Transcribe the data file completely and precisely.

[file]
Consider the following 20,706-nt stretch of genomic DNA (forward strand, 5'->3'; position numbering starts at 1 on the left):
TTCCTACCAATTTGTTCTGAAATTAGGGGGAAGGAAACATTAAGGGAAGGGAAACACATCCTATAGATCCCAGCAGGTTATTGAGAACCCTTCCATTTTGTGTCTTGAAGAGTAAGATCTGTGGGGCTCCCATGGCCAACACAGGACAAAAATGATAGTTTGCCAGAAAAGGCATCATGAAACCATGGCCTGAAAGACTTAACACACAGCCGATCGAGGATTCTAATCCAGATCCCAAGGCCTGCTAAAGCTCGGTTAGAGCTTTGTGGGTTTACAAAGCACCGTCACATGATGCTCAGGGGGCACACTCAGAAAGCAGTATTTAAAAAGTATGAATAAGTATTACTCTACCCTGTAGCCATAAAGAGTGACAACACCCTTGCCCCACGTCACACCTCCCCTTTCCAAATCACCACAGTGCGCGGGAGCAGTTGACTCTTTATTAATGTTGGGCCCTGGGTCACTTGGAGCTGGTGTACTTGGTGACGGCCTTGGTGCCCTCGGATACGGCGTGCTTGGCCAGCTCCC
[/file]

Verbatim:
Consider the following 20,706-nt stretch of genomic DNA (forward strand, 5'->3'; position numbering starts at 1 on the left):
TTCCTACCAATTTGTTCTGAAATTAGGGGGAAGGAAACATTAAGGGAAGGGAAACACATCCTATAGATCCCAGCAGGTTATTGAGAACCCTTCCATTTTGTGTCTTGAAGAGTAAGATCTGTGGGGCTCCCATGGCCAACACAGGACAAAAATGATAGTTTGCCAGAAAAGGCATCATGAAACCATGGCCTGAAAGACTTAACACACAGCCGATCGAGGATTCTAATCCAGATCCCAAGGCCTGCTAAAGCTCGGTTAGAGCTTTGTGGGTTTACAAAGCACCGTCACATGATGCTCAGGGGGCACACTCAGAAAGCAGTATTTAAAAAGTATGAATAAGTATTACTCTACCCTGTAGCCATAAAGAGTGACAACACCCTTGCCCCACGTCACACCTCCCCTTTCCAAATCACCACAGTGCGCGGGAGCAGTTGACTCTTTATTAATGTTGGGCCCTGGGTCACTTGGAGCTGGTGTACTTGGTGACGGCCTTGGTGCCCTCGGATACGGCGTGCTTGGCCAGCTCCC